Each month I put almost 3000 miles on my car and usually change my oil that same month at my local dealership. There is a list of things that I’ve noticed dealerships could do to improve a customer experience in both sales and service but I wanted to address one that is very apparent. I’ve never understood why a dealership seems divided into two different divisions; sales and service. It’s almost as if there is a civil war between the two and sending customers across the battle lines is something of the past. When did this begin to happen - when was it that a Dealer sat back with his management team and said “Let’s divide?” I don’t believe that was ever the case, but the fact is that most dealerships are divided and customers know and experience this on a daily basis. In today’s industry it is imperative that we work together and ensure that our customers remain our customers. You’ve heard it before– united we stand, divided we fall.
We all know that warranty work is going away and that maintenance intervals are stretched. The figure that shocks me the most I found in a recent NADA report stating that on average after one year less than 30 percent of buyers don’t return for customer pay maintenance and service. That means they’ve strayed to one of the 81,533 independents that survive solely on your lost customers. I think you could also safely assume that service may not encourage customers to visit the sales department. So, there are two clear disconnects that I’ve observed at dealerships that harm the new/used car customer transition into service and the regular service customer into sales.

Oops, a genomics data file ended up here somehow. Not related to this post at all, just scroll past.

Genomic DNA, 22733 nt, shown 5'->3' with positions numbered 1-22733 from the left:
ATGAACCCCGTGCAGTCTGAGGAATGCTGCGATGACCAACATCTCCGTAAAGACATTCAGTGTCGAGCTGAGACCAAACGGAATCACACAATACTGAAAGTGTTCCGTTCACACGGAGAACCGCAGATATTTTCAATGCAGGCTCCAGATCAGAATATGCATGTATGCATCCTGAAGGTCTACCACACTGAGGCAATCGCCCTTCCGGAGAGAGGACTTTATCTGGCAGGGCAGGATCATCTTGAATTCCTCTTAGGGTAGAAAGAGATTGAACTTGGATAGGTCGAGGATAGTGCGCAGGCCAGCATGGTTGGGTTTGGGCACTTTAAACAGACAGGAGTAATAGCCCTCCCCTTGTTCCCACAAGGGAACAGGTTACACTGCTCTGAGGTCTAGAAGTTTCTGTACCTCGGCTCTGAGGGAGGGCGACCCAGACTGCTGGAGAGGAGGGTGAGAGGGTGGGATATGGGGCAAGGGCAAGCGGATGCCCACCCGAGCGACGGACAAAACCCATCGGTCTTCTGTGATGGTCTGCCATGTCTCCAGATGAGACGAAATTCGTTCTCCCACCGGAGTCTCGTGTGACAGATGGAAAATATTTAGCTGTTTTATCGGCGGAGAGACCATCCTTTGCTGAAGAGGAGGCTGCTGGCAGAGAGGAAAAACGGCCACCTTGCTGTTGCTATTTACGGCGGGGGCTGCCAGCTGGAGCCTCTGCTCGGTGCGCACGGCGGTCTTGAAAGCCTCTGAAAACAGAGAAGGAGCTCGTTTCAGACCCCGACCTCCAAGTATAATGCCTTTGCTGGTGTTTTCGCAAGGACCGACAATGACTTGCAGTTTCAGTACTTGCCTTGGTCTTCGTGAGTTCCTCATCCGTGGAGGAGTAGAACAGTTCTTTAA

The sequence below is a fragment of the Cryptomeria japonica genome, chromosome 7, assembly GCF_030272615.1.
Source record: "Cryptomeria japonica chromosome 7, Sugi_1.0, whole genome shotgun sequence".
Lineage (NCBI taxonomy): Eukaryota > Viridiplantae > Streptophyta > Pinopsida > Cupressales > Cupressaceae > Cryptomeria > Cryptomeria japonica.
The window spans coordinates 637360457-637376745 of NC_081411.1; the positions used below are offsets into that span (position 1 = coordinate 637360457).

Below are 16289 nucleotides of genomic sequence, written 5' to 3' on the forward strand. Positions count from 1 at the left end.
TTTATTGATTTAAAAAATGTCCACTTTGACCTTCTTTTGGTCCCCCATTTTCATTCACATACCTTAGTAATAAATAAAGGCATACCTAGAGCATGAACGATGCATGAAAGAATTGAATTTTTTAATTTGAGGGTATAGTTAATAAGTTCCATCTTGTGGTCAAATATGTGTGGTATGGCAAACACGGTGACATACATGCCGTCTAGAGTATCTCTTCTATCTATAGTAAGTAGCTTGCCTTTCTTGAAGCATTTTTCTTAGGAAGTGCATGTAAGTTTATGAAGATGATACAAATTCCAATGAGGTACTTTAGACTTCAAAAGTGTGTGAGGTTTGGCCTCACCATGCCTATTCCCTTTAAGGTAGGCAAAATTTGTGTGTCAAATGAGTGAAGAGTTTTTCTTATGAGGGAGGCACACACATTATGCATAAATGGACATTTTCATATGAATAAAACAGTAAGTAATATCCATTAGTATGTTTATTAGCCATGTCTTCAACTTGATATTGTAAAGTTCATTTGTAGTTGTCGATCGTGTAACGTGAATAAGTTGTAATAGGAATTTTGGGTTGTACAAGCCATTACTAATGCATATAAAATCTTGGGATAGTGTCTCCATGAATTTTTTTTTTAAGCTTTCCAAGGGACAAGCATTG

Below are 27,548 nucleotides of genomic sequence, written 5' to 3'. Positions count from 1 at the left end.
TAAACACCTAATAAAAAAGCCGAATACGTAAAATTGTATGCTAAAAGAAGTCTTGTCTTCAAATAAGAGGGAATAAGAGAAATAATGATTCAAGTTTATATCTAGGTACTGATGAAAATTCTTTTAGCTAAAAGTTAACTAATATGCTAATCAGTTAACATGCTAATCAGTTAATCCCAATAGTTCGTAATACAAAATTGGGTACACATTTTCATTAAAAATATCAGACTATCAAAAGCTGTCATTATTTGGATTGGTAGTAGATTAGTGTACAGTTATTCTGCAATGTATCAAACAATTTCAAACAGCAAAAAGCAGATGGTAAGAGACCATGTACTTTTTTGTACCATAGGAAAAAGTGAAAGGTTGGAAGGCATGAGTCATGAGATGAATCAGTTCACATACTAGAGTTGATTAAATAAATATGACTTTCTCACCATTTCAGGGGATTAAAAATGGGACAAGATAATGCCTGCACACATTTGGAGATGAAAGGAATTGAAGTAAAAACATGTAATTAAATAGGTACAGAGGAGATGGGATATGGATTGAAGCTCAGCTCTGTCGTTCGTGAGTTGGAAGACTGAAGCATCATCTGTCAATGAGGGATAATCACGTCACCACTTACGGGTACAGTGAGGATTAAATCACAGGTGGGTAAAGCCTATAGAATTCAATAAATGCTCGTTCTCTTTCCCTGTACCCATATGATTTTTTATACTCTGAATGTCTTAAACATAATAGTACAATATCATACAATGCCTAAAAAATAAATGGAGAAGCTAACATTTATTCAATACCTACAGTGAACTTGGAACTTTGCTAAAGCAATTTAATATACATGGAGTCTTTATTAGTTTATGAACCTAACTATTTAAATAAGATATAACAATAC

The first disconnect is the failure to introduce the buyer to service. When a customer signs on the dotted line after hours of test drives, debating the price and working on financing – the salesperson is exhausted or the service department is already closed. The likelihood of him walking the customer to the service drive for an introduction is very slim anyway, and he knows from appearance that the service department is already very busy (key word – appearance) and may not have time to really spend properly meeting the new customer – so the transition was never made. Even if he or she had a great buying experience they never made it to service and may not even know if your dealership has a service department or if it’s where they should service their new vehicle! I am sure this isn’t what you want to happen.
Here is how to correct that. The best thing you can do is to remember one of the first rules of running a Service Department – don’t appear too busy. Your customers will see it and the sales people will see it too. If the sales people think service is too busy, they won’t even consider attempting to introduce the customer and so forms the division. The next best thing you can do is sit both the sales and service staff down and talk about the process of a vehicle delivery. Ensure that every salesperson knows that they are required to walk a customer to service after purchase (or even during the process) and ask your Advisors to keep an eye out for a customer walking into service with a salesperson – its what I call opportunity walking! A polite introduction to preferably the Service Manager or an available Advisor is all that is required to hedge the odds and increase your chances for them to return for future service.